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November 8, 2002
Medical Officer of Health proposes Pesticide Reduction Partnership
Dr. Sheela Basrur, Toronto's Medical Officer of Health, is proposing the
creation of a multi-stakeholder Pesticide Reduction Partnership and the
drafting of a municipal by-law to enforce pesticide reduction targets.

In a report to the Board of Health, Dr. Basrur summarized the findings of a
year-long community consultation process and made recommendations outlining a
strategy for next steps in meeting the City's longstanding commitment to reduce
pesticide use.

The recommendations call for the immediate convening of key stakeholders for
the purpose of forming a partnership, and the preparation of a detailed
implementation plan by April 2003 that includes a by-law to restrict the
outdoor use of pesticides.

The Pesticide Reduction Partnership would be created to achieve an ambitious
program of pesticide reduction targets over a three-year period. These targets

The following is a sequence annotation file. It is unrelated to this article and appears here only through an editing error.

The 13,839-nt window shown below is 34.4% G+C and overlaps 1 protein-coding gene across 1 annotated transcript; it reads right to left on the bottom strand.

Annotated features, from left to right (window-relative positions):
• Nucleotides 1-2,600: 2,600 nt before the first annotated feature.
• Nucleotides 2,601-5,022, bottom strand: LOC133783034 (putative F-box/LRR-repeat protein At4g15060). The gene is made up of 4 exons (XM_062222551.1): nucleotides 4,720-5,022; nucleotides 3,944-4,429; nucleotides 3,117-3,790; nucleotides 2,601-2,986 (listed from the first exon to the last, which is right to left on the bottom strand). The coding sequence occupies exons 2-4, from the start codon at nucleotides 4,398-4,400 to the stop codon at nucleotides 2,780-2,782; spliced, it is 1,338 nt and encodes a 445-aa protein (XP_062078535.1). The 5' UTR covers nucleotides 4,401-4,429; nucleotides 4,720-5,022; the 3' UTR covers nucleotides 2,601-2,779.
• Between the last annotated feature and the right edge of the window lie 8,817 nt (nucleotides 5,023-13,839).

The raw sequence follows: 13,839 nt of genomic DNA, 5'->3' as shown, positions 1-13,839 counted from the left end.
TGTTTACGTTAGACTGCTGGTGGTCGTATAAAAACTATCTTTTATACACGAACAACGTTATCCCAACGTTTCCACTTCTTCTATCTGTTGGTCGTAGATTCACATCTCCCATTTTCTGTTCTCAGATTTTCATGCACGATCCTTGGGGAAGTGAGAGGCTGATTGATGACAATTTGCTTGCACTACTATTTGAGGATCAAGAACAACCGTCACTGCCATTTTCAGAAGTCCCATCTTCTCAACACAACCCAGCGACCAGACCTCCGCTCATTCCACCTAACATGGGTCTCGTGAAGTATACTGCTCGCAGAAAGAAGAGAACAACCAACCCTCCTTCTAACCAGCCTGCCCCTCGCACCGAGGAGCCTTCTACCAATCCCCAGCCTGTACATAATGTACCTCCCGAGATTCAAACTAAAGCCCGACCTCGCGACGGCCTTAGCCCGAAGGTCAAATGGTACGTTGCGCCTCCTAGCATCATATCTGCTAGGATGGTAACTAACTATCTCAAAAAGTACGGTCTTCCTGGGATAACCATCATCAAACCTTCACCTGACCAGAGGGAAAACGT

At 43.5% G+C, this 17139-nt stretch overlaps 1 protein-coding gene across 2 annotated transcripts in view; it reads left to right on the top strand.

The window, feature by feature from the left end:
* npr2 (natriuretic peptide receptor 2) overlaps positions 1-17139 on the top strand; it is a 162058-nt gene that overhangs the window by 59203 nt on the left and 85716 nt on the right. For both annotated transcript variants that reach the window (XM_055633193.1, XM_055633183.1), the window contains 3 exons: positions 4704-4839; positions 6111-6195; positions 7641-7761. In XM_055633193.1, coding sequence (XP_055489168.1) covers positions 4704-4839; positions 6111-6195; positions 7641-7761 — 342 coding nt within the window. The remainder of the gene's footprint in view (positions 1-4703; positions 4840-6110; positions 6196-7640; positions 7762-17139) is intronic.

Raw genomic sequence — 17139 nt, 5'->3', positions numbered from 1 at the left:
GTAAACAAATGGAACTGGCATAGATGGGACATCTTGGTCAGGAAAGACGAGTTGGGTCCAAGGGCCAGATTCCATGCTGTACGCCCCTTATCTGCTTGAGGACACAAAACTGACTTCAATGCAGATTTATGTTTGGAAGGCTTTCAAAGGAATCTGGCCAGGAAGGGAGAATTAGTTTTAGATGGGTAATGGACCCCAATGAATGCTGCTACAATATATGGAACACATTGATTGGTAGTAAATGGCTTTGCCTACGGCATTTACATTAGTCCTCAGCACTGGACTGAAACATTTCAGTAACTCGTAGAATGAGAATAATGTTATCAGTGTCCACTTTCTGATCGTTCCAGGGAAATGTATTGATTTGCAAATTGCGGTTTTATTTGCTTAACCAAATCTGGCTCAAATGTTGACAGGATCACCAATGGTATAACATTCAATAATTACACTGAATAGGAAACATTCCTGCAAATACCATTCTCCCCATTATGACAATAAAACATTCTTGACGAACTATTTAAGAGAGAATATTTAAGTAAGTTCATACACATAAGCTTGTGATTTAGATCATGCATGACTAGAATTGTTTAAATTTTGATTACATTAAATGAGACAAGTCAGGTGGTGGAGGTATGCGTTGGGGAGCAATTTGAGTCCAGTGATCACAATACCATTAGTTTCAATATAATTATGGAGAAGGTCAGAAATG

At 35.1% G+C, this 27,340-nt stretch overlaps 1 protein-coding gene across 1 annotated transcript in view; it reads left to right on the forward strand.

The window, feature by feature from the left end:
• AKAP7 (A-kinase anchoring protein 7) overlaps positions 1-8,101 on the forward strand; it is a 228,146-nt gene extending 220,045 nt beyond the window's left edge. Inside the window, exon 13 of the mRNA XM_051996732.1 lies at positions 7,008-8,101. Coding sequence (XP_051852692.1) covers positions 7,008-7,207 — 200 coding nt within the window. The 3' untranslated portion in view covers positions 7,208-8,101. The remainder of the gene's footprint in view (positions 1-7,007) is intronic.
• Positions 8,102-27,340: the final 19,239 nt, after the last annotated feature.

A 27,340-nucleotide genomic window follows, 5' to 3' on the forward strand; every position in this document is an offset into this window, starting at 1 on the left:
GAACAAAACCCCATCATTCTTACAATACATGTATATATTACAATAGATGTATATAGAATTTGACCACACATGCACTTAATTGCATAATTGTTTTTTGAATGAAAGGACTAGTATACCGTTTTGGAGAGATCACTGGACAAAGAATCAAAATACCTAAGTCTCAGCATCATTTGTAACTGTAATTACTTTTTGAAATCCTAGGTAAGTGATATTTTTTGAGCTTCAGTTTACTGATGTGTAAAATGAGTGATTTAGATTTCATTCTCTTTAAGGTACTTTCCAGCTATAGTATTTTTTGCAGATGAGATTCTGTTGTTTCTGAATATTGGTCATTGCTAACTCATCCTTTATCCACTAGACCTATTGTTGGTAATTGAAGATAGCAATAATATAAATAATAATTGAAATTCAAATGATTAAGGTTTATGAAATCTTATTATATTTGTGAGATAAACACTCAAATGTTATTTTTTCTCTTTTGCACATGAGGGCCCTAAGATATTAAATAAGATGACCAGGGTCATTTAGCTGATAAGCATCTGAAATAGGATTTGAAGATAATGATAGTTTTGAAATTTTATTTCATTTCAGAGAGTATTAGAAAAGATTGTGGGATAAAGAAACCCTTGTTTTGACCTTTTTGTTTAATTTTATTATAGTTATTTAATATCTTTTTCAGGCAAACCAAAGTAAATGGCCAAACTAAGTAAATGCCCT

include: 100 per cent reduction at schools, daycares, long term care facilities
and hospitals; 90 per cent reduction on residential property; and 60 per cent
reduction at commercial and industrial properties.

Dr. Basrur said her proposal is a blend of the best ideas from the consultation
process. "It is time to move forward with a concrete strategy focussed on
getting results," said Dr. Basrur. "We are setting a realistic goal to
dramatically reduce pesticide use in Toronto over three years. For this to
succeed, all the stakeholders, along with the residents of the city, must
contribute and work together. We will build the legal framework as we go and if
the reduction targets are not met, then the by-law will enforce compliance."

The report, Finding Common Ground, emphasizes the shared commitment by
stakeholders and residents to reduce pesticide use. The results of a random
telephone survey of 1,000 residents showed that 72 per cent of respondents were
in favour of a by-law to restrict most outdoor uses of pesticides on private
property; 87 per cent supported a by-law restricting pesticides around schools,
daycare centres, long term care facilities and hospitals; and 94 per cent want
more access to alternative products and services.

The report will be presented to the Board of Health at its monthly meeting on
Monday, November 18, 2002, at which time deputations will be heard from
residents and stakeholders. Copies of the report and its appendices detailing
the consultation results are available online at

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